Said Walker: “I feel healthy, so that will probably be my answer. I felt 100 percent fine. My arm felt really good (Friday).”

He believes the biggest issue continues to be that he doesn’t have command of his splitter, his best weapon for the last two years.

“The problem right now is that it’s not there,” he said. “It’s kind of been my bread-and-butter, my go-to pitch in tough situations. And right now it’s just not there. Obviously, I’m doing all I can to find it. But it really just isn’t there.

“It’s extremely frustrating. I’m busting my butt but I know I’ve got to clean my (stuff) up.”

Only nine of his 77 pitches Friday night were splitters. “Should he throw more?” Thomson asked rhetorically. “Yeah. But if it’s going to be up in the strike zone he probably shouldn’t."

If the manager is convinced Walker has no physical problems, all bets are off after that. Thomson said that even if he was considering taking the 31-year-old, who is in the second season of a 4-year, $72 million contract, out of the rotation he wouldn’t admit it publicly.

Walker’s velocity ticked down for the second straight game, topping out at 91.7 mile per hour according to When that happened last year, he was skipped a start to see if the extra rest might help.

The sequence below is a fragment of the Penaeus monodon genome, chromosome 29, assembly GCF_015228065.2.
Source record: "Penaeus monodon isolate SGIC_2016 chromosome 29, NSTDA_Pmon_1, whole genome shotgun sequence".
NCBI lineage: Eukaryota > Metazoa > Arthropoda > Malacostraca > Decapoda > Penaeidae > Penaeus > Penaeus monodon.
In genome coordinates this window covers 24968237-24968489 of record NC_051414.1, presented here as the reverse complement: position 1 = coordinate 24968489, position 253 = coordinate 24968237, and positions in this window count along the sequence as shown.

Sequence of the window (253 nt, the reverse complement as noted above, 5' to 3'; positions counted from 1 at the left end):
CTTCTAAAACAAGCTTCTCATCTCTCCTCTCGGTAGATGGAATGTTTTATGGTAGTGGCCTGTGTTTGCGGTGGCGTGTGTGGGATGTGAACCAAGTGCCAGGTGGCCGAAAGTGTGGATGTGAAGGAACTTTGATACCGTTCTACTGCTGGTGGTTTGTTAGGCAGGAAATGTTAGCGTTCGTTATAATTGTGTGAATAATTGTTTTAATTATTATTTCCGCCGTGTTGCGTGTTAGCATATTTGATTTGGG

“I don’t know if we’re there yet,” Thomson said. “I’m sure he’ll make his next start. But, again, there are going to be a lot of conversations. That’s why I want to ask the question (about his health). Because it looks like he’s trying to create velocity. It looks like he’s just humping up and trying to throw as hard as he can instead of staying within himself and focusing on command and control. That’s just what I’m sensing. And that’s when he gets the misfires.”

There’s no need to panic. The season still hasn’t reached its midpoint and the Phillies continue to hold a comfortable lead in the NL East. At the same time, they’re now just 12-12 since May 24 and have seen their lead over the Braves sliced from 10 games to six in less than two weeks.

Walker gave up a solo homer to leftfielder Lourdes Guriel Jr. in the second. With one away in the third he walked centerfielder Corbin Carroll, who stole second. Catcher Gabriel Moreno and designated hitter Joc Pederson followed with back-to-back homers to center and Arizona never surrendered the lead.

Trea Turner drove in all but one of the Phillies runs with a two-run homer in the third and a bases-loaded infield single in the seventh. Nick Castellanos rounded out the scoring with a solo homer in the eighth.

That brought up Bryce Harper with the bases still loaded and just one out but, as the crowd roared in anticipation, the National League’s All-Star votes leader grounded into a 1-2-3 double play.

“We had our chances,” Thomson said.

It remains to be seen how many more Walker will get.

UP NEXT: Remaining matchups for the Diamondbacks series: LHP Tommy Henry (2-2, 6.23) vs. RHP Zack Wheeler (8-4, 2.84) Saturday at 4:05 p.m. and RHP Slade Cecconi (2-5, 5.90) vs. LHP Cristopher Sanchez in a 11:35 a.m. brunch special at 11:35 a.m.